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Chelsea Manning Sues|to See Feds’ Dossier

(CN) - Federal investigators stonewalled WikiLeaks source Chelsea Manning's request for the dossier they accrued on her over the course of a nearly 2-year investigation, she claims in a federal lawsuit in Washington.

Manning is now serving a 35-year sentence for uploading hundreds of thousands of diplomatic cables, Iraq and Afghanistan incident reports, Guantanamo Bay detainee profiles and other files to WikiLeaks.

With her appeal pending, Manning's lawyer noted in the lawsuit that her client has "supporters worldwide who recognize that she acted for the public good to provide information of human rights abuses and other actions that had been secret."

Her lead military prosecutor recently said in an interview that Manning's probe was the "largest cybersecurity investigation in the history of the Department of the Army."

Since Manning was tried by military court-martial, investigations into her actions by civilian law enforcement agencies are not as well known.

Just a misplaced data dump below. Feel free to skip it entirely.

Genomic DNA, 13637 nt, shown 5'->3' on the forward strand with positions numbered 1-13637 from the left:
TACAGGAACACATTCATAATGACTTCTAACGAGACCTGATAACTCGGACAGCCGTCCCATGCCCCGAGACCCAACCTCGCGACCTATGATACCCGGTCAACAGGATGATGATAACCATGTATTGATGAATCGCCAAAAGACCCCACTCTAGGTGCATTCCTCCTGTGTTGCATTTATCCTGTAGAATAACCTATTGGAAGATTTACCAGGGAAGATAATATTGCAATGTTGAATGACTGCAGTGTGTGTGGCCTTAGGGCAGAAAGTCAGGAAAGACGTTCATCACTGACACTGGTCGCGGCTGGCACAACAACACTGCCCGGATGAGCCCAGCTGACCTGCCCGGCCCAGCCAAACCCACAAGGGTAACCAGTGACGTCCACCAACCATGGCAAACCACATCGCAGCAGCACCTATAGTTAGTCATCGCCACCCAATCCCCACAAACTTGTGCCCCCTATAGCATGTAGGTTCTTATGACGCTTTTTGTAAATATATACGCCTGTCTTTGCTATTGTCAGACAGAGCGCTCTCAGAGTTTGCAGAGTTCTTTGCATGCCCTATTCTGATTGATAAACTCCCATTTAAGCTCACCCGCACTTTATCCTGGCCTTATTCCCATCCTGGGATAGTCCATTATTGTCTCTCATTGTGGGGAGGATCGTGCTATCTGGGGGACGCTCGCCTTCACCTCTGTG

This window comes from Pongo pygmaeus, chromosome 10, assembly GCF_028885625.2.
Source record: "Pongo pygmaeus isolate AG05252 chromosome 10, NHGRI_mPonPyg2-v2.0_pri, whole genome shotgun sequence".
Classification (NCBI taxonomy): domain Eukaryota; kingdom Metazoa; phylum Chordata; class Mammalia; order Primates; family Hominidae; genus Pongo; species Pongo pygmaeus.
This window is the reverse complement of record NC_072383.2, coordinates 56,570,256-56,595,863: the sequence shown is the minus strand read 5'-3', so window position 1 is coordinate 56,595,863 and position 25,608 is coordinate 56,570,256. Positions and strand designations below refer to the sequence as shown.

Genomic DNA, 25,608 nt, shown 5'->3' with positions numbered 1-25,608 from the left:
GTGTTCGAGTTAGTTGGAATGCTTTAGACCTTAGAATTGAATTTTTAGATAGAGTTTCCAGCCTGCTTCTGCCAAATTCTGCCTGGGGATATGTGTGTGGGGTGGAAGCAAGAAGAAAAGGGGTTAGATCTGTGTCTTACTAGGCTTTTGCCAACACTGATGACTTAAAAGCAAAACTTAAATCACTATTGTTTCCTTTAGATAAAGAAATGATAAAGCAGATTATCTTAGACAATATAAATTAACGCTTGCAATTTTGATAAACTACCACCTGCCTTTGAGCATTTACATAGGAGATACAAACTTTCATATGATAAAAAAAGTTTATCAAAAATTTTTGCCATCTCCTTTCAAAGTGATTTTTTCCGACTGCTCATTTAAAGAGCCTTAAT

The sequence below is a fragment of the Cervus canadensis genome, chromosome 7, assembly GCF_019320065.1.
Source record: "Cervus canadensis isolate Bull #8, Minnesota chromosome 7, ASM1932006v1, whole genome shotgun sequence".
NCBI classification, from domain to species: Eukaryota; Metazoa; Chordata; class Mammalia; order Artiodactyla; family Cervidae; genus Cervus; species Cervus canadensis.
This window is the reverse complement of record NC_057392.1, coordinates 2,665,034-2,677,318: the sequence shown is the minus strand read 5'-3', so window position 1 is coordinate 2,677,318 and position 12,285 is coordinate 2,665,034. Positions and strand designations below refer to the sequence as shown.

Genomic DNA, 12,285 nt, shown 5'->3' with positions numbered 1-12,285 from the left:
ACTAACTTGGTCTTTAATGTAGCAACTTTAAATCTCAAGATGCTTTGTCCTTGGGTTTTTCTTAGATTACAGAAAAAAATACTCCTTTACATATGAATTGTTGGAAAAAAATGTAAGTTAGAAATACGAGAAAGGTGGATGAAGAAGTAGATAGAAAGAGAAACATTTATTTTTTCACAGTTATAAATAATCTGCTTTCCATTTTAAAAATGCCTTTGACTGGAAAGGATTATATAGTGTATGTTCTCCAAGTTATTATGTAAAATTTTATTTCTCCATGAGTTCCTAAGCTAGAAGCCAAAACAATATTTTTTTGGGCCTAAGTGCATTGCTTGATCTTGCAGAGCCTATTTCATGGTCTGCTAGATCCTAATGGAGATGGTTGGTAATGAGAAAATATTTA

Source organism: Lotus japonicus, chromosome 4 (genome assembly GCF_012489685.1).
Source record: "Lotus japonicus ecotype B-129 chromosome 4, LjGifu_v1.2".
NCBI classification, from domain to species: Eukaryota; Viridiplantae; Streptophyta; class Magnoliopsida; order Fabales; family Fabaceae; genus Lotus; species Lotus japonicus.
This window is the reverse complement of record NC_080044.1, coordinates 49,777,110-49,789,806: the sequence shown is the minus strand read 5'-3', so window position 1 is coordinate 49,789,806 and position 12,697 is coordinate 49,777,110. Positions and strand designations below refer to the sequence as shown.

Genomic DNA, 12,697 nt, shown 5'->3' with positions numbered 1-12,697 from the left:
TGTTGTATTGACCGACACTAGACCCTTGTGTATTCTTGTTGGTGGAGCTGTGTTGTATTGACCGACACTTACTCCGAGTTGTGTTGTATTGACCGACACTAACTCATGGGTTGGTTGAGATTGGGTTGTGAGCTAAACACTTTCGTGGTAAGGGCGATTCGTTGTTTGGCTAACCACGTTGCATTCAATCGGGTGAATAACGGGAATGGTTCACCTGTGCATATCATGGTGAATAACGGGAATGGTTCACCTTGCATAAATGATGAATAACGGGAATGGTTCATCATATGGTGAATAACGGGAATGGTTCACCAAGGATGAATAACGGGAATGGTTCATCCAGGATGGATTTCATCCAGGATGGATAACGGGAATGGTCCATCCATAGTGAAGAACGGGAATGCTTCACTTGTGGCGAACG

In early 2014, Manning filed a Freedom of Information Act request from prison seeking her investigative files from two civilian law enforcement agencies - the FBI and the Department of Justice - between 2010 and 2012.

She says that the agencies denied the requests in full under an exemption protecting an active law enforcement investigation, even providing a so-called Glomar response declining to confirm or deny whether the files existed.

Manning says that the government's rationale doesn't make sense.

"Because the Army general court-martial and the FBI investigation arose from the same conduct, any attempt to prosecute [Manning] in federal criminal court would violate [her] double jeopardy rights," the complaint says.

Manning's appellate attorney Nancy Hollander, from the New Mexico-based firm Freedman Boyd Hollander Goldberg Urias & Ward, filed the 8-page complaint in D.C. Federal Court on Thursday.

"I don't know whether [the requested files will] help with the appeal because I haven't seen [them]," she said in a phone interview.

She must file a brief with the Court of Appeals for the Army for the next step of the appellate process to resume.

"It's the biggest record in military history," she noted. "We're working as fast as we can."

The Department of Justice did not respond to a request for comment.

"We want the government to respond properly to this FOIA as they should," Hollander said.

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